The Instigator
ZackJarvis
Pro (for)
Losing
6 Points
The Contender
gavin.ogden
Con (against)
Winning
15 Points

Resolved: Capital punishment ought not be continued in the United States.

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Post Voting Period
The voting period for this debate has ended.
after 5 votes the winner is...
gavin.ogden
Voting Style: Open Point System: 7 Point
Started: 12/3/2010 Category: Society
Updated: 6 years ago Status: Post Voting Period
Viewed: 2,758 times Debate No: 13900
Debate Rounds (3)
Comments (29)
Votes (5)

 

ZackJarvis

Pro

"Capital punishment is the most premeditated of murders." -Albert Camus

I stand in firm affirmation that capital punishment (the death penalty) ought not be continued in the United States. First to clarify I will provide a few definitions to clarify the resolution.

Ought: used to express duty or moral obligation
Capital punishment: punishment by death for a crime; death penalty

As a point of clarification as well currently 35 states within the United States practice the death penalty.

The first reason we ought not continue the use of the death penalty is simply the cost it presents to our nation. The opposite punishment for the death penalty is life imprisonment and on the surface this seems like a more costly means of punishing criminals. However, we could not be more wrong. MSNBC finds from recent surveys that the death penalty is tens of millions dollars more expensive than life imprisonment. Why should we spend millions of more dollars to execute a prisoner when we could just hold them for their life in prison without parol. We just recently when through a recession and a great way to have saved money during this time would have been to eliminate the death penalty all together. We are taking millions of dollars here that 35 states are using up to execute prisoners. Think of all the money we could save if we simply stopped using it.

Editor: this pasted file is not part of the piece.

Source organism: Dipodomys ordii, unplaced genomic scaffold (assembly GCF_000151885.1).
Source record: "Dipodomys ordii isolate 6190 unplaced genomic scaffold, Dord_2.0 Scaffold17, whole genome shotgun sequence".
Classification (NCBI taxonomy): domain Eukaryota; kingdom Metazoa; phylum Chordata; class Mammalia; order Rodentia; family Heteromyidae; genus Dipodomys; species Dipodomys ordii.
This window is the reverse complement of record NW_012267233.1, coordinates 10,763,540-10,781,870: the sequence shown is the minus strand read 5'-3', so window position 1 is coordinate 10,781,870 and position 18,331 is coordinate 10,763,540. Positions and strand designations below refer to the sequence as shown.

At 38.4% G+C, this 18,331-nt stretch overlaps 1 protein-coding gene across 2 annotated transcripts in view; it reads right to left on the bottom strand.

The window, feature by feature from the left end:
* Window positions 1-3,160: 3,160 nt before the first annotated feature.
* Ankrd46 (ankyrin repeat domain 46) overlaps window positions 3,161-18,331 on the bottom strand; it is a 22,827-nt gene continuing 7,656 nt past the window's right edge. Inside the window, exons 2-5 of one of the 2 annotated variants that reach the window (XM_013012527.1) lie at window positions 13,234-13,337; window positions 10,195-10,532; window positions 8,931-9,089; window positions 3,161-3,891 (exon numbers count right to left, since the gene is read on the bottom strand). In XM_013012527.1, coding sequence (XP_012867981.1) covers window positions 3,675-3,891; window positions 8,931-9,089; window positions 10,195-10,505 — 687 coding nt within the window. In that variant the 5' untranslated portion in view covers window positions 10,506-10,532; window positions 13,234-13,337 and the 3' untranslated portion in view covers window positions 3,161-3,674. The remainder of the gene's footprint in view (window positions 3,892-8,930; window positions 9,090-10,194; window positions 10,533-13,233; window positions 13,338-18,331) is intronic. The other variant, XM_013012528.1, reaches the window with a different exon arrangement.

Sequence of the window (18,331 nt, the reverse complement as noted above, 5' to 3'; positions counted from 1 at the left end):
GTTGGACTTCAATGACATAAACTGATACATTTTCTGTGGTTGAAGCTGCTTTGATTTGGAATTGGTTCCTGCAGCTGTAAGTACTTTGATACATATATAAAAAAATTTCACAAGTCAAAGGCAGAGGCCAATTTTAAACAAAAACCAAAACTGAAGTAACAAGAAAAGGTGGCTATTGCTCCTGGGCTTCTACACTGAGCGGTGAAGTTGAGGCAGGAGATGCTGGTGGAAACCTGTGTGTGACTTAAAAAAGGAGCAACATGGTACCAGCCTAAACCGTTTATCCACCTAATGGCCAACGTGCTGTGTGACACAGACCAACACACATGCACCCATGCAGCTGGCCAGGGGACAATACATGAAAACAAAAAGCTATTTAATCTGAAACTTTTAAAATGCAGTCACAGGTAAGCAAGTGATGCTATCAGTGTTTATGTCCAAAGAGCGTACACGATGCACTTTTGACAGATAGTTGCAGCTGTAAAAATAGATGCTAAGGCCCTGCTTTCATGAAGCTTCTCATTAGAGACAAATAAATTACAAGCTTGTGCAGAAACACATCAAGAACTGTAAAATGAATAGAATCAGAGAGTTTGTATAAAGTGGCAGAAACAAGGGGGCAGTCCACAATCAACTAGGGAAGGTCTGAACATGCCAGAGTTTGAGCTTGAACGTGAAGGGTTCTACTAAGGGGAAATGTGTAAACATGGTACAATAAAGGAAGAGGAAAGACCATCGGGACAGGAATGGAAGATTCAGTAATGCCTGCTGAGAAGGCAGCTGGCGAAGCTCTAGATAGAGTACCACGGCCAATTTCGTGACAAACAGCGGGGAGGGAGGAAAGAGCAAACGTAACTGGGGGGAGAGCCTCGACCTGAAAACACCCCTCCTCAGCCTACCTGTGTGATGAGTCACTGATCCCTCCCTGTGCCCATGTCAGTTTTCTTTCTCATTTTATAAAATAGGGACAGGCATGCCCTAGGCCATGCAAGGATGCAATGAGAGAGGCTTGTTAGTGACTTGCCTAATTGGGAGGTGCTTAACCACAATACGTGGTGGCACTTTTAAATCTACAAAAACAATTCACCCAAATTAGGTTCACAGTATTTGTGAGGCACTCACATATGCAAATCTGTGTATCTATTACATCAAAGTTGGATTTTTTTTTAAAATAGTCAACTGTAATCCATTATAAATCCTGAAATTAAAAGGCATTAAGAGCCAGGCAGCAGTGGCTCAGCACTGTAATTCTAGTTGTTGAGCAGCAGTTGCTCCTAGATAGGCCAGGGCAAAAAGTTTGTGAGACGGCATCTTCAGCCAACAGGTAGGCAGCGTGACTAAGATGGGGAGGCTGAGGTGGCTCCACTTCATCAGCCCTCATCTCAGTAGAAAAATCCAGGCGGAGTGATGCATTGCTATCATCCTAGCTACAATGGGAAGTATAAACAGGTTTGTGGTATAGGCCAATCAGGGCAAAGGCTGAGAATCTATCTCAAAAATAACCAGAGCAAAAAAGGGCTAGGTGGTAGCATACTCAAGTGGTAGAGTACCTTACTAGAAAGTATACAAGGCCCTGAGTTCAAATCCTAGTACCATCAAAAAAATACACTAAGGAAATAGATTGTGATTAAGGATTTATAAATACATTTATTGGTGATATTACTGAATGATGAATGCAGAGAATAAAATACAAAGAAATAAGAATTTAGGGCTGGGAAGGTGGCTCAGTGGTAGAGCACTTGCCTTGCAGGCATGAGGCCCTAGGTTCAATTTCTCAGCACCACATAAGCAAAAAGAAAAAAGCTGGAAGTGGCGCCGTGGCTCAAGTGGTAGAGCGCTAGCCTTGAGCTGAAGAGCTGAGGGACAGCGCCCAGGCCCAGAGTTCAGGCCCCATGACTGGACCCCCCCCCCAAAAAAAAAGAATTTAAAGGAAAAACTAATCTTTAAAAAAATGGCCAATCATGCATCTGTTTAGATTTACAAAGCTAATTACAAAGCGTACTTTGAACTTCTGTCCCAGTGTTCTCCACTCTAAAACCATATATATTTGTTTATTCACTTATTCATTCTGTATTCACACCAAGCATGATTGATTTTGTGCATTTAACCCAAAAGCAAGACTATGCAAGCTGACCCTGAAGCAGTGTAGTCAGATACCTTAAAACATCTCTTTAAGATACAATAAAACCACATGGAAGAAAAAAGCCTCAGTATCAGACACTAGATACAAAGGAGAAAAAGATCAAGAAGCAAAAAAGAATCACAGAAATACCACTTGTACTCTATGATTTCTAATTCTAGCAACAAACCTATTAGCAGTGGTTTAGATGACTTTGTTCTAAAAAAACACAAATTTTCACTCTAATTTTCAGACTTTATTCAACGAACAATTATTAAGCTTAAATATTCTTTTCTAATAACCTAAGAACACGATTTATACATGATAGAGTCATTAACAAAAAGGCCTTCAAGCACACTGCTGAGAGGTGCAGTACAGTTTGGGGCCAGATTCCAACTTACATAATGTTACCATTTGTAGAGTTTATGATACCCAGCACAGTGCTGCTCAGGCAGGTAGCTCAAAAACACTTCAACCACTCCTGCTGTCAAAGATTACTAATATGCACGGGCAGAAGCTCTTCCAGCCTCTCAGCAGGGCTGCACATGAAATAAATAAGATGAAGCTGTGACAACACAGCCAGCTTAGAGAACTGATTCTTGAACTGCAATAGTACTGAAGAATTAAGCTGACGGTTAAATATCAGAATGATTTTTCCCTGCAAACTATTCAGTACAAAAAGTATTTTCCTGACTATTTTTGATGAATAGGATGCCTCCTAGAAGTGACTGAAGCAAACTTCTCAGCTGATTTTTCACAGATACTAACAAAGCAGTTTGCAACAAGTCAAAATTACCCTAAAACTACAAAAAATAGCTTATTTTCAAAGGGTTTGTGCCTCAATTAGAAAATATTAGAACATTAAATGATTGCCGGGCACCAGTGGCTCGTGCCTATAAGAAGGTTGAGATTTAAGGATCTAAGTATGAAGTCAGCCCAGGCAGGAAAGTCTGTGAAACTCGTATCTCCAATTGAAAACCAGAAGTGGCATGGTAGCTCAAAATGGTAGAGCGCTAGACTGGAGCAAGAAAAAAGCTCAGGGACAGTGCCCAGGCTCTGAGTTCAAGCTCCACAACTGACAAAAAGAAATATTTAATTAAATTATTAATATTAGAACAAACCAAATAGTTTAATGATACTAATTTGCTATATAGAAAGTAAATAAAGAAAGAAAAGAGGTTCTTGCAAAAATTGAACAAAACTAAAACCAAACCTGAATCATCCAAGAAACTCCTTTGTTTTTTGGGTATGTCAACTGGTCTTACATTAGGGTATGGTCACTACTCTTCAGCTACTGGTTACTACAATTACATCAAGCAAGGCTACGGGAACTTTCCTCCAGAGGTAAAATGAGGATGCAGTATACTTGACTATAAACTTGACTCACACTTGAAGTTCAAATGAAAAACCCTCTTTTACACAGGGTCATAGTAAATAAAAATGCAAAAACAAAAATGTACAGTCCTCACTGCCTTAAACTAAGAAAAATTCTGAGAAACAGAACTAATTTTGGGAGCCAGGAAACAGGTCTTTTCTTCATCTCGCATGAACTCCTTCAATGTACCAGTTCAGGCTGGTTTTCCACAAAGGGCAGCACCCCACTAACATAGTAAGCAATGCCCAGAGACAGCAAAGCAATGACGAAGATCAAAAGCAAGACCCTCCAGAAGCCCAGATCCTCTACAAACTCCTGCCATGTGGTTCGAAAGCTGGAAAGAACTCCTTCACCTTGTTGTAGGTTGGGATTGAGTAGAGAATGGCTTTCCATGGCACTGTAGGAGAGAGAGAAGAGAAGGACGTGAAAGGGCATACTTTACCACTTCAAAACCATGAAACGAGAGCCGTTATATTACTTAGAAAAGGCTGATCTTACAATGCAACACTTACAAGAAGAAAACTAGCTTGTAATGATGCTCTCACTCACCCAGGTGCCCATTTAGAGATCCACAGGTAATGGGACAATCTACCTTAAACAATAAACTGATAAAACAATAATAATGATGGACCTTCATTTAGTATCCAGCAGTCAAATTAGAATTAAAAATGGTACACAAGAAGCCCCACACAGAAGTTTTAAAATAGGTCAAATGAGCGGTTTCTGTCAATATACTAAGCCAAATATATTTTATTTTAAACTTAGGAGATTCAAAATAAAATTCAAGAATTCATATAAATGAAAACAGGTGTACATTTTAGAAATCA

Another reason that capital punishment should no longer be practiced is the fact that we are never sure that the person that we are killing is one hundred percent guilty. Our justice system is not perfect by any means and we should know this. At times jurys get it wrong. At times our justice system fails and innocent people are sent to jail. We don't know for a full certainty in cases that the person we are sending to death row is guilty of the crime they were prosecuted for. Amnesty USA brings up the statistic that as of 1973, 130 people have been released from death row after wrongful convictions. Those numbers alone prove that our judicial system isn't perfect. Now you may say that our justice system prevailed when we found these people to be wrongfully convicted. However, how do we know that the other people who were executed just weren't lucky enough to have someone uncover the truth about their innocence in time. When our justice system sends people to death row who are in fact innocent, we can see that we can't practice the death penalty when we have no doubts in our mind that the person going to be executed is 100% guilty. It is for that fact alone that the death penalty should be eliminated.

We have to see that the continued use of the death penalty is just not smart on our nations behalf. We argue that murder is an awful crime, but then our government turns around and commits murder itself. As Gandhi once said "An eye for an eye leaves everyone blind." I understand we are striving for justice which is a great and noble goal. However, to say that life imprisonment does not supply this same sort of justice is incorrect. These criminals are removed from society and have their freedom stripped from them. This way the government will also save money and if innocent people are sent to jail, we have more time to uncover their innocence without the idea that we may be executing innocent people.

I now open the floor to my opponent and look forward to the debate.

Sources: http://www.msnbc.msn.com...
http://www.amnestyusa.org...
gavin.ogden

Con

I would like to thank ZachJarvis for bringing this very important topic to light, and look forward to a thought provoking debate. I agree with the definitions given, and will start with my rebuttals.